Reflection for Friday, December 26, 2022: Feast of Saint Stephen, The First Martyr.
    (University Ministry, Creighton University., 2022-12-26) Zuegner, Carol
    |Today is the feast of St. Stephen, known as the first martyr of Christianity. I'd heard of St. Stephen, most notably in a Christmas carol called "Good King Wenceslas," which mentions the feast of St. Stephen. Stephen was one of the first deacons of the church and was known for speaking out, as the first reading states, with "with grace and power" because he was filled with the Holy Spirit. Stephen ended up being stoned to death for speaking out, but he forgave those who committed the act before he died. In the gospel, Jesus reminds us that preaching the gospel and spreading the word of God can and likely will be difficult. The world then and now often is not receptive to a message of loving your neighbor, standing up for those who are oppressed and seek justice, treating all with dignity and respect.|Today's gospel is also a reminder that our faith requires that relationship with God, and a relationship with our community – family, friends, coworkers, neighbors, the world. How am I advancing the good news today? The bad news is that this work of advancing the gospel message in my own corner of the world can be difficult. How do I speak up for those who have less, those who struggle? My actions, even small ones, can make a difference. If I am afraid to speak up, I can remember the words of today's gospel: "Do not worry about how you are to speak or what you are to say. You will be given at that moment what you are to say. For it will not be you who speak but the Spirit of your Father speaking through you."|Today, my prayer is from the psalm. Guide me to do the right thing even when it is difficult. "Let your face shine upon your servant; save me in your kindness." Let me spread that kindness to others.
  • No Thumbnail Available
    Reflection for Saturday, December 27, 2022: Feast of Saint John, Apostle and Evangelist.
    (University Ministry, Creighton University., 2022-12-27) Gabuzda, Rev.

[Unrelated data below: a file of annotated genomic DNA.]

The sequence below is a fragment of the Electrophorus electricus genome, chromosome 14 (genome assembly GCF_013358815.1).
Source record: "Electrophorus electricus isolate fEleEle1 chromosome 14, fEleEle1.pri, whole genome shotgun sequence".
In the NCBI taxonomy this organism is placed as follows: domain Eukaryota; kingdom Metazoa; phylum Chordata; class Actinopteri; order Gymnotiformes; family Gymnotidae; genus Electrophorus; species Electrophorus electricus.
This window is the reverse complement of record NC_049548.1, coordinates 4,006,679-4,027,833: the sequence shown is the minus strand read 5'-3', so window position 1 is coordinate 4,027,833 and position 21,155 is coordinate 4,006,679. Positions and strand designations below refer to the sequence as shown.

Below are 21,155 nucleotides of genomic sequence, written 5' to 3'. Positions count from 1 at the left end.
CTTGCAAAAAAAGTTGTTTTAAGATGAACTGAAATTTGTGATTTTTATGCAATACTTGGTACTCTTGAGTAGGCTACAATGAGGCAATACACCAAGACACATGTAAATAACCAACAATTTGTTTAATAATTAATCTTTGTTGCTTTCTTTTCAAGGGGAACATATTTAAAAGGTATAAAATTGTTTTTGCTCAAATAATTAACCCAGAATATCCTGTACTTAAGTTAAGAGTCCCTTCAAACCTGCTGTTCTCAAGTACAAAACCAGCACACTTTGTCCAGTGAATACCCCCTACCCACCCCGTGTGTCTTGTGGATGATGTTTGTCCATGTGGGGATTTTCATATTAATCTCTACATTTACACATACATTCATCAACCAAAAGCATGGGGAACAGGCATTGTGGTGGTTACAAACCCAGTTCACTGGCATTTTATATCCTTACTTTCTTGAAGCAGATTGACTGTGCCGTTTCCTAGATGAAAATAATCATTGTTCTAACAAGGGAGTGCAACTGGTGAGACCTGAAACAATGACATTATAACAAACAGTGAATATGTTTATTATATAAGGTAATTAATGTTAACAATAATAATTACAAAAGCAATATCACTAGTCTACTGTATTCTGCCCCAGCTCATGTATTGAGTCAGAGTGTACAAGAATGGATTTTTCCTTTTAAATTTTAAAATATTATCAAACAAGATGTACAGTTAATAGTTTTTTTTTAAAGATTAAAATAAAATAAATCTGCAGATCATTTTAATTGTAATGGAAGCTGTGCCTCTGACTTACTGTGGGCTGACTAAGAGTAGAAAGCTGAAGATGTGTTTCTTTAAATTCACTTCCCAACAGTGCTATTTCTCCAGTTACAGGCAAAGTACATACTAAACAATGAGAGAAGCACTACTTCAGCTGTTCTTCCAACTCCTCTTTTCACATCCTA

|Seeing, Hearing, Proclaiming|In a striking parallel to the prologue of the Gospel of John, today's first reading presents the mystery of Jesus, the Word of Life.  The focus of this prologue, however, is not so much on this Word, but on the witness, the testimony, of those who saw, heard, and touched Jesus:  "What we have seen and heard we proclaim now to you."|The triad, seeing, hearing, and proclaiming, serves as a concise summary of the apostolic life and calling, the life that has borne witness to Jesus, not only in that first generation of witnesses, but down to our own day. |When we consider what has impacted us most in our faith journey, certainly what we have seen and heard from other people remains a powerful influence .  It may have been a teacher, or priest, or religious.  Perhaps it was the example of parents, spouse, close friends, or even neighbors. It may be that reading about the life of a saint set us on fire. |An attractive joy manifested to others, a life deeply committed to practical acts of charity, an extraordinary resilience in the face of trial and suffering are eloquent testimonies.  They provoke questions in the hearts of those who see and hear:  "Why are you so happy?  What moved you to do that?  How have you been able to survive so much difficulty?"  Responding to questions like that can deepen the witness.  As we read in the First Letter of Peter:  "Always be ready to give an explanation to anyone who asks you for a reason for your hope."|The Feast day today and the accompanying scripture remind us that we, too, are among those who have seen and heard.  Now it is our time to proclaim, in small ways, or large ways, by our joy, our charity, our life of faith, the One we have seen and heard.